Ian stood there - stunned. He felt as if he'd been hit in the stomach by Mike Tyson. As he always did at moments of stress he fingered the scar near his jaw, a reminder of infant school and a playground fall.

Earlier the same day

'I know that's your regular seat, Ian. Take it before it goes. Full for a Tuesday, aren't they? How are we then? Jane alright today?'

Ian mumbled something as he sat down, then busied himself looking at the menu as he tried to cover his confusion. Small place, with just eight tables - but Ian would swear that he'd never seen this chap before. From his regular seat in the corner, exactly where he was sitting now, he could see everyone in the room - and this guy? No, never. Shabby, more than just a bit down at heel, dirty beige mac, needed a haircut, not shaved for days by the look of it. That grey stubble on his chin looked a right old mess. Grubby: the sort of chap who if you called him a dirty old man you wouldn't be far out. No, not here in the Miramar - he'd stick out like a sore thumb. And the clientele were a youngish lot while this old chap must have been well into his sixties.

The waitress came over and Ian gave her his order. The man nodded approvingly, 'Good choice. If you find something you like - why not stick with it? Beans on toast is your thing - so as they say everywhere these days, 'Enjoy'.' Ian knew full well he was a man of fixed habits, but finding that a complete stranger knew he had the same meal two or three times in the week was a bit unnerving.

The man started eating, so for a while he spoke little. Looking at him again, Ian became increasingly sure he didn't know him: should I ask him who he is, how he knows me, or just leave it and expect never to see him again? Yeah, that's it. Do nothing and chalk it up as a weird happening.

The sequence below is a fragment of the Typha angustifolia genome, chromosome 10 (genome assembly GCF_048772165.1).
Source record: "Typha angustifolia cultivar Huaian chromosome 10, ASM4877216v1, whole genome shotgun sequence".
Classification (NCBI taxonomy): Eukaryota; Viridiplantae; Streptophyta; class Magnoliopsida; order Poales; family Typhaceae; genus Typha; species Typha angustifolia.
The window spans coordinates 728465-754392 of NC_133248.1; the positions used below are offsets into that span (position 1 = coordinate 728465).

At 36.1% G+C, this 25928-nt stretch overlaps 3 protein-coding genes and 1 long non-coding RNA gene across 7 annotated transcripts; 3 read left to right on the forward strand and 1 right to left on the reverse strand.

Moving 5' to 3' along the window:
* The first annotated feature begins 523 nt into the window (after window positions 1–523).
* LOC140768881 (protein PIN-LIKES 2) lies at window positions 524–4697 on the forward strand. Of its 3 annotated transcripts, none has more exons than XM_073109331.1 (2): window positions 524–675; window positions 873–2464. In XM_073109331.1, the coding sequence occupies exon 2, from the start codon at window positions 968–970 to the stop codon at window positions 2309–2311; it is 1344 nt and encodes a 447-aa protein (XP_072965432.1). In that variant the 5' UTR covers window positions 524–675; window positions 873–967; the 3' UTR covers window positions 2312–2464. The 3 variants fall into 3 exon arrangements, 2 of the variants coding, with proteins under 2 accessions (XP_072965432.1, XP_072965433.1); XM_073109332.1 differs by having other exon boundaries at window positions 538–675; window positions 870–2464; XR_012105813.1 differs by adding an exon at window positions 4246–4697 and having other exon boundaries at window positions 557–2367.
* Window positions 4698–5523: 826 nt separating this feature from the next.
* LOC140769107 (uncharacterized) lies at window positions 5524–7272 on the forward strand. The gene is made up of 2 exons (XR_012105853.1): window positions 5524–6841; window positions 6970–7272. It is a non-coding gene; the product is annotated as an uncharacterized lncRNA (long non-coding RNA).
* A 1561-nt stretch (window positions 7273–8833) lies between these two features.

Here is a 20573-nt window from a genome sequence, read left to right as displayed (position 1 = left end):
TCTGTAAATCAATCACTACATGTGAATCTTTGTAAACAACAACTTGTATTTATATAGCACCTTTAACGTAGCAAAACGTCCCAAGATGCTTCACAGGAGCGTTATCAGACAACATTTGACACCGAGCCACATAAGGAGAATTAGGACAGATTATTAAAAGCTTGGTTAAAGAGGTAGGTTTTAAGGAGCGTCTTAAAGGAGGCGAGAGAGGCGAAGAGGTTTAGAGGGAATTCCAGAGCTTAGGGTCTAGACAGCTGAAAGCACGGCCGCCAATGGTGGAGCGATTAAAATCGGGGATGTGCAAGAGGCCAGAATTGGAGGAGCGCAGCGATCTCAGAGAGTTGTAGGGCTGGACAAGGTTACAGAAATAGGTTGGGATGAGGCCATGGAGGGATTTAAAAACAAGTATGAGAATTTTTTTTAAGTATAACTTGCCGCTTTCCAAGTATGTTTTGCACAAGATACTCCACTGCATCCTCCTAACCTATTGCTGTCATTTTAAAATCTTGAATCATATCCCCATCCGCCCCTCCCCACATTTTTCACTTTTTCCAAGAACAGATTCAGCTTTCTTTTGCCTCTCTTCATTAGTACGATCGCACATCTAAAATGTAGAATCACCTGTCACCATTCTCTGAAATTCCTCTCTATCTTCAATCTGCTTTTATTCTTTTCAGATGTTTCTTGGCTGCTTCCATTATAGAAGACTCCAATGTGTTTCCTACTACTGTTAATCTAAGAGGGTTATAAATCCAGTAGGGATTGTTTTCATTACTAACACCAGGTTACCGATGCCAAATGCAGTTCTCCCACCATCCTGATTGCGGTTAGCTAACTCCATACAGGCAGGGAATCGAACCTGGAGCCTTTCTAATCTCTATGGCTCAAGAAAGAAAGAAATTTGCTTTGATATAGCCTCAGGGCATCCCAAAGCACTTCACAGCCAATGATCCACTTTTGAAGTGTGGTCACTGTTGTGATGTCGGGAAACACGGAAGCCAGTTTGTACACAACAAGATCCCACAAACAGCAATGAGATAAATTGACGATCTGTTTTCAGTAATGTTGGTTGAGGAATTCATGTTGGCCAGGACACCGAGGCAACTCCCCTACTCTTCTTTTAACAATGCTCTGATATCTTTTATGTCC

Then the man spoke again. 'Jack Cunliffe. Do you see him about much these days? You remember Jack down at Fareham's? Must be getting on a bit now, old Jack. He had that back problem for years, of course. Still, no point in me telling you that, seeing as you've worked at Fareham's for what - ten years now, isn't it? I know it was a January you started but I can't remember whether it was ninety-two or ninety-three.'

He'd finished his meal and topped up his teacup - no milk and no sugar, Ian noted approvingly - at least they had one thing in common. Then he stood up. 'Just before I go lad, a word of advice from someone who knows. Been there, and round the block a few times. No matter how bad things get for you, try and fight back. I didn't and look at me. You still have time and the chance to get it all together again. Don't do what I did.' Just before he finally went he came out with a remark that puzzled Ian as much as anything else he had said. 'No woman is worth that much.'

The old man went to the pay desk, then walked out without another word. From the pavement he looked back through the door - Ian was still there at the table, just sorting out some money for his bill. Wistful, sad, regretful, concerned; it would be hard to put an exact word to the look on his face as he watched the younger man. Finally, shaking his head sadly he walked off, fingering the scar under the stubble as he did so.


  1. nice story, very well written, there ´s a lesson here: don´t waste it!

    Michael McCarthy

  2. "When the past calls, let it go to voicemail. It has nothing new to say." (Unknown author) HOWEVER, when the future comes calling...